Abstract

The genetic and cytogenetic events underlying the development of myelodysplastic syndrome (MDS) as well as the mechanisms leading to progression of MDS into acute myeloid leukemia (AML) are largely unknown. Activating mutations in receptor tyrosine kinases like FLT3 or members of the RAS family have been implicated in this process. Recently, mutations of RUNX1 (AML1) have been detected in MDS as well as in AML. As the development of AML is considered as a multistep process, in which mutations of genes with proliferative potential (class I) cooperate with gene mutations in hematopoietic transcription factors (class II), we hypothesized that similar mechanisms might be responsible for the progression of MDS into s-AML. Therefore, we investigated a cohort of 21 MDS patients (pts) (14 male, 7 female; median age at diagnosis of MDS=67.1/range 49.1–76.5), with WHO categories: MDS RARS (n=1), MDS RCMD-RS (n=1), MDS RAEB-1 (n=8), MDS RAEB-2 (n=3), MDS/AML (n=1), CMML-1 (n=1), MDS/MPS overlap (n=1), MDS not further classifiable (n=4) and one patient with reactive condition in morphology only, but del(5q) in chromosome banding analysis. In all cases specimens at the time of progression into s-AML following MDS were available and all specimens were characterized for RUNX1 mutations (entire coding region), FLT3-ITD, MLL partial tandem duplications (MLL-PTD), NPM1-exon 12 mutations and NRAS (codons12/13 and 61) mutations. Furthermore, in all cases chromosome banding analyses (CBA) was performed. At diagnosis of MDS, a normal karyotype (NK) was present in 11/21 cases, whereas cytogenetic aberrations were detected in the remaining 10 cases (del(5q) (n=2), del(20q) (n=1), +8 (n=2), complex (n=2), −Y (n=1), t(1;3)(p36;q21) (n=1) and t(1;14) (p34;q32), −7 (n=1)). The following molecular aberrations were detected at diagnosis of MDS: RUNX1 (n=5), MLL-PTD (n=1), NRAS (n=1), NPM1 (n=1), but never FLT3-ITD. Only one pt had two of these molecular aberrations in combination at the MDS stage (RUNX1/NPM1). After progression to s-AML, 3 of the 11 pts with NK at the MDS stage had developed cytogenetic aberrations (+8 (n=1), +11 (n=1), del(5q), del(7q) (n=1)). The other 10 already at the MDS stage cytogenetically aberrant cases remained unchanged. Thus at the s-AML stage there were 8 pts with NK and 13 with cytogenetic aberrations. At this stage the cohort was again characterized for molecular aberrations and following gains were detected: RUNX1 (n=3), MLL-PTD (n=2), NRAS (n=1), NPM1 (n=1) and FLT3-LM (n=2). The median time between diagnosis of MDS and s-AML was 207 days (d) (range 27–960 d). However, no significant difference could be detected for pts with RUNX1 mutations at the MDS stage (n=5, mean=210 d) vs. the remaining cohort (n=16, mean=266 d) (p=0.536, t-test) and pts with NK at the MDS stage (n=11, mean=200 d) vs. pts with cytogenetic aberrations (n=10, mean=324 d) (p=0.190). The pattern of acquisition of the different aberrations was complex and therefore the cohort was divided in three different subgroups based on the cytogenetic profile:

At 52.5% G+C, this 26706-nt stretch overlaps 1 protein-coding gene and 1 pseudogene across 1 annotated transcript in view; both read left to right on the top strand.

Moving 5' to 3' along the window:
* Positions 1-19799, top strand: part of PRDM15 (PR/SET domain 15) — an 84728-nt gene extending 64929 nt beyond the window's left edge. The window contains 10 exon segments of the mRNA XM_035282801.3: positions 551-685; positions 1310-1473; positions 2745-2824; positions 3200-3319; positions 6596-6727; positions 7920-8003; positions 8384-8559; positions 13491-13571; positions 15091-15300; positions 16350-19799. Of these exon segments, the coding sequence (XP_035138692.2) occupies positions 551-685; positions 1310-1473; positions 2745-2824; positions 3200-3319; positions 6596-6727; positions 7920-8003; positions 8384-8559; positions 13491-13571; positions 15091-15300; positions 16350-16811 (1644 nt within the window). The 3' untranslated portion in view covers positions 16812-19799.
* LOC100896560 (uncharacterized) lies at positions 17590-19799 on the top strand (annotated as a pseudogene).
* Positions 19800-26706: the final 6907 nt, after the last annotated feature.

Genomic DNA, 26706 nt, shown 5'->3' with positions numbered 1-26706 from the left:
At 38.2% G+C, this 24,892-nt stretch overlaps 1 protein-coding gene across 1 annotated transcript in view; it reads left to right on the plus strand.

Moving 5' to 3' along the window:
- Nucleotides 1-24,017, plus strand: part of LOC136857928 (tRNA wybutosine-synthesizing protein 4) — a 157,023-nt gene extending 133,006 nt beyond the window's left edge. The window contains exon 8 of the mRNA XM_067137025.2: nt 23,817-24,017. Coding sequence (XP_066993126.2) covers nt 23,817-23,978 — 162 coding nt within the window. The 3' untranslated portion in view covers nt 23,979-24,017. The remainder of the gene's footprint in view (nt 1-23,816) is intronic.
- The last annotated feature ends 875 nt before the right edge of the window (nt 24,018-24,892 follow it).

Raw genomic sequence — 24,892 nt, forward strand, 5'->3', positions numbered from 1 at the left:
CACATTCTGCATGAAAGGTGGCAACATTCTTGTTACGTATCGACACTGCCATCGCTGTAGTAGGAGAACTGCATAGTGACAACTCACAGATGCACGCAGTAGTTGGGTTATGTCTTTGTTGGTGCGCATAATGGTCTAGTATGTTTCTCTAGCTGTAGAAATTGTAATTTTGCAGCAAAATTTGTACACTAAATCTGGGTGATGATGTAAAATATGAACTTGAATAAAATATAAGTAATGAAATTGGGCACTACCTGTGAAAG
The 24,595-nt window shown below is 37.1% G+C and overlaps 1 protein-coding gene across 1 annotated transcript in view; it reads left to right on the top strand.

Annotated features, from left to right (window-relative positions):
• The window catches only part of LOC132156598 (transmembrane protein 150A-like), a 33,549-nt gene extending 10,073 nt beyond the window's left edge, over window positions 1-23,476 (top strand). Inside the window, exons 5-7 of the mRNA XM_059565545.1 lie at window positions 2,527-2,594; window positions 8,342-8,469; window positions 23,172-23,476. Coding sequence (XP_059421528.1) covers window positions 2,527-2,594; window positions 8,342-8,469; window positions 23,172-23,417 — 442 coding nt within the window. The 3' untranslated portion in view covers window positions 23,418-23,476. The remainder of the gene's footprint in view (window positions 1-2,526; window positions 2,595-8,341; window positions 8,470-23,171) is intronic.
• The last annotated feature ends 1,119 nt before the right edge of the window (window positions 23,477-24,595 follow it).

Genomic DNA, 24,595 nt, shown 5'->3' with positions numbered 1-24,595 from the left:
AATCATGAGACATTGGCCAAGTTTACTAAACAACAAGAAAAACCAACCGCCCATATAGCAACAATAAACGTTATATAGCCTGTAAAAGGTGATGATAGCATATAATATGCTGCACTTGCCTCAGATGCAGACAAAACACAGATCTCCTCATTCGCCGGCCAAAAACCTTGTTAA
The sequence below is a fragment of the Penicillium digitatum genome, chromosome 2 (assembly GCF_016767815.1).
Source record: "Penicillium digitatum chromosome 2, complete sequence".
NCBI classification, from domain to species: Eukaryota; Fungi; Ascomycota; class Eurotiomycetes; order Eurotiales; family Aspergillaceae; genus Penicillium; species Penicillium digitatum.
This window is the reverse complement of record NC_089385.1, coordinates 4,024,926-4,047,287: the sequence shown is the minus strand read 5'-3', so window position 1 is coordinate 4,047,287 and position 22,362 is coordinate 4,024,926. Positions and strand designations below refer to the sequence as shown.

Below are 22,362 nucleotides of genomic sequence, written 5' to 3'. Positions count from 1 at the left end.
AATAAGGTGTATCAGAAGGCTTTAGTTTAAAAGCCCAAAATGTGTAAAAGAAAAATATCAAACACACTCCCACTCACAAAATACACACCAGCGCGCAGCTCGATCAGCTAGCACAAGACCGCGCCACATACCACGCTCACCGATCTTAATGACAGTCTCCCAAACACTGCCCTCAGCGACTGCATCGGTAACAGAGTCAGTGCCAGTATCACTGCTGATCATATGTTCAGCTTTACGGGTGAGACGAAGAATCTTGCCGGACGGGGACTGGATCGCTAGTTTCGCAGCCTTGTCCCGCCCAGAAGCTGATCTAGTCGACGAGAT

1. cytogenetically stable, NK: this group included pts without molecular aberration at all stages (n=5), pts with RUNX1 mutation at the MDS stage (n=2), where one acquired secondary a MLL-PTD and the other a FLT3-ITD and one pt, who acquired a RUNX1 mutation at progression.

  2. cytogenetically stable, AK: 3 pts without molecular aberrations, 4 pts with molecular aberrations (RUNX1, RUNX1/NPM1, MLL-PTD, NRAS), where the pt with RUNX1/NPM1 acquired FLT3-ITD at progression and 3 pts, who acquired molecular aberrations at progression (RUNX1, NPM1, NRAS).

  3. cytogenetically unstable: 2 pts without aberrations at MDS, who progressed with an AK with or without RUNX1 mutation and one pt with a RUNX1 mutation, who progressed with an additional AK plus MLL-PTD.

In conclusion, RUNX1 mutations, when present at the MDS stage, seem to play a role in the progression to s-AML following MDS. Cooperating molecular events for progression to s-AML are the acquisition of FLT3-ITD (n=2) and MLL-PTD (n=2). FLT3-ITD was never detected at the MDS stage in our cohort and seems to be a strong indicator for the progression to s-AML, whereas MLL-PTD can be already detected at earlier stages. Finally, the combination of RUNX1 mutation with FLT3-ITD or MLL-PTD was always associated with progression.

Disclosures: Dicker:MLL Munich Leukemia Laboratory: Employment. Haferlach:MLL Munich Leukemia Laboratory: Employment, Equity Ownership. Kern:MLL Munich Leukemia Laboratory: Employment, Equity Ownership. Haferlach:MLL Munich Leukemia Laboratory: Employment, Equity Ownership. Schnittger:MLL Munich Leukemia Laboratory: Employment, Equity Ownership.